Just because you’re outdoors doesn’t mean you’re safe from the coronavirus. Lean in close for a conversation, shake hands, start hugging people without a mask on, and your risk level rises fast. And just one sneeze from an infected person in your face could infect you, too.

This is as true for you and me as it is for guests at a recent White House Rose Garden ceremony. The fact is, being outside isn’t risk-free but there are ways to make it safer, as University at Buffalo infectious disease doctor Thomas Russo explains.

Also today:

Stacy Morford

General Assignments Editor

Former New Jersey Gov. Chris Christie, hugging another guest; Kellyanne Conway (left); and Notre Dame University President Rev. John Jenkins (right) later tested positive for COVID-19. The Washington Post via Getty Images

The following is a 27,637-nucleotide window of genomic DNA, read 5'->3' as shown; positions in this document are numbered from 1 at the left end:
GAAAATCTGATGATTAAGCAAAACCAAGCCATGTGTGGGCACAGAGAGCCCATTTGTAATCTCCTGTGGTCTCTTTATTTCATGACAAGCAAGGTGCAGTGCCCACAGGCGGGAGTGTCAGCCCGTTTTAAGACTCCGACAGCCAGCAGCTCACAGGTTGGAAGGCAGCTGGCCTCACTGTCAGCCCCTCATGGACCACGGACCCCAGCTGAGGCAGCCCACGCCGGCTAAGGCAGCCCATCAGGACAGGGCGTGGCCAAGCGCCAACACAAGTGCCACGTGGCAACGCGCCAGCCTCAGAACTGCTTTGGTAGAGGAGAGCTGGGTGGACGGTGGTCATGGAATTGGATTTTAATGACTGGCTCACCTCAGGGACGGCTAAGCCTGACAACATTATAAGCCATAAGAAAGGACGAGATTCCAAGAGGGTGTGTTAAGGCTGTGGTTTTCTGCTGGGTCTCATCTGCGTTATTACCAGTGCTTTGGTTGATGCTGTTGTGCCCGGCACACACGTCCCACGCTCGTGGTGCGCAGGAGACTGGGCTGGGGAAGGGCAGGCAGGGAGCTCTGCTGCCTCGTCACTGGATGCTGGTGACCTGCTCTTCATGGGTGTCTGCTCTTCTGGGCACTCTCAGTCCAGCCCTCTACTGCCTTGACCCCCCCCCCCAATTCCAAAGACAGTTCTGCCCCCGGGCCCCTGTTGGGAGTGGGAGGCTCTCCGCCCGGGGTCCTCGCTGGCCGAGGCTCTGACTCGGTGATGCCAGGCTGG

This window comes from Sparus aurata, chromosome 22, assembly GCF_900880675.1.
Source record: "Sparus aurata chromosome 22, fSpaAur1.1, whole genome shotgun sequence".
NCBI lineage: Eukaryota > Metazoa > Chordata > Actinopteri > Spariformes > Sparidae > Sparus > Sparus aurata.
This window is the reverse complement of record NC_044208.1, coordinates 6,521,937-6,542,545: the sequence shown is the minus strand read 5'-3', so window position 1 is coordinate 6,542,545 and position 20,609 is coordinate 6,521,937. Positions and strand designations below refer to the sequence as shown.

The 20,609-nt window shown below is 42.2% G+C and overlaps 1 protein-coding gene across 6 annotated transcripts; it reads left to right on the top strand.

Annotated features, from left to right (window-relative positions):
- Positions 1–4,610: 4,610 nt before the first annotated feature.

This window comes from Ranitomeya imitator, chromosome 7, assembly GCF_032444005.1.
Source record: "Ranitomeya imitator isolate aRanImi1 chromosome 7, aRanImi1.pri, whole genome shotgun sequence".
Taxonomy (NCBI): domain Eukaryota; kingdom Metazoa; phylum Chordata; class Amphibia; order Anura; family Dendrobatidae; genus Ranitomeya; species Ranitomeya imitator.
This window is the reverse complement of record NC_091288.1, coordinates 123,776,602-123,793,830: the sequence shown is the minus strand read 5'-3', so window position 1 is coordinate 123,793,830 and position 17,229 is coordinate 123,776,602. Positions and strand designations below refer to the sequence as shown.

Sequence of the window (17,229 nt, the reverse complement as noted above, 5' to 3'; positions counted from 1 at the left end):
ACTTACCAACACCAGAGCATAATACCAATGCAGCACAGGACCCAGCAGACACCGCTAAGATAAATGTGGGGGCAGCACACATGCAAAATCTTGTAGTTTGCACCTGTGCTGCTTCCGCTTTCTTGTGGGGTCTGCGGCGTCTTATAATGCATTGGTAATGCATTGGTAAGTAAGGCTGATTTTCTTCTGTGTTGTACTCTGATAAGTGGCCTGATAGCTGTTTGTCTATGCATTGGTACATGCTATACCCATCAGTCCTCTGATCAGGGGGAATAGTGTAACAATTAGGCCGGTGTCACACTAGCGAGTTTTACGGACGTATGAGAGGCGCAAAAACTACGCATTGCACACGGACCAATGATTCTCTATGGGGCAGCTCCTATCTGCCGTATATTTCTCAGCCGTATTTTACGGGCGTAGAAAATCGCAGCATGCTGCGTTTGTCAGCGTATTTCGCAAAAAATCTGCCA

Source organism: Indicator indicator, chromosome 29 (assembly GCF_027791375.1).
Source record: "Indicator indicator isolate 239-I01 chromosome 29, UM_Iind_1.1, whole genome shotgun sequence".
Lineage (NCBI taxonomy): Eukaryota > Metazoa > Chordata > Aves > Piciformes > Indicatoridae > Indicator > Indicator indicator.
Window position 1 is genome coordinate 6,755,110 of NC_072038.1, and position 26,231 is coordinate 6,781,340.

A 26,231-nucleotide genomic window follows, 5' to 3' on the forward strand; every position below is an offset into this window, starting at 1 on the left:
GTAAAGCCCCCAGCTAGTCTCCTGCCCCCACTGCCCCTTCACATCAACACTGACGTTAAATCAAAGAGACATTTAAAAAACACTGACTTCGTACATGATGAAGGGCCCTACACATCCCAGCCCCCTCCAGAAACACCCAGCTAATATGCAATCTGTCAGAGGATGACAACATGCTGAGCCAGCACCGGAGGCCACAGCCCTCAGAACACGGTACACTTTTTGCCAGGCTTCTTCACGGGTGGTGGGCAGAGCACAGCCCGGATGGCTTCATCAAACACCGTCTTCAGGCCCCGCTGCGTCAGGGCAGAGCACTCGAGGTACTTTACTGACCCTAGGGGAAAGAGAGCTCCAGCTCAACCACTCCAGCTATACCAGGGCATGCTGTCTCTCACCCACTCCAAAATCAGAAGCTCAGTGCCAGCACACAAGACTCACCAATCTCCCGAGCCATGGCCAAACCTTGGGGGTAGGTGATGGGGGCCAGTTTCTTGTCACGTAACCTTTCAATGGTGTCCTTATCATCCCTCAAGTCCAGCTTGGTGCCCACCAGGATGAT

Being outdoors doesn’t mean you’re safe from COVID-19 – a White House event showed what not to do

Thomas A. Russo, University at Buffalo, The State University of New York

The outdoors is less risky than an enclosed room, but it isn't a COVID-free zone. Here's what you need to know.

Politics/Election '20


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    Matthew J. Landry, Stanford University; Heather Eicher-Miller, Purdue University

    Concerns about having enough to eat are worsening among college students during the pandemic. This could ultimately affect how many finish school, two scholars argue.


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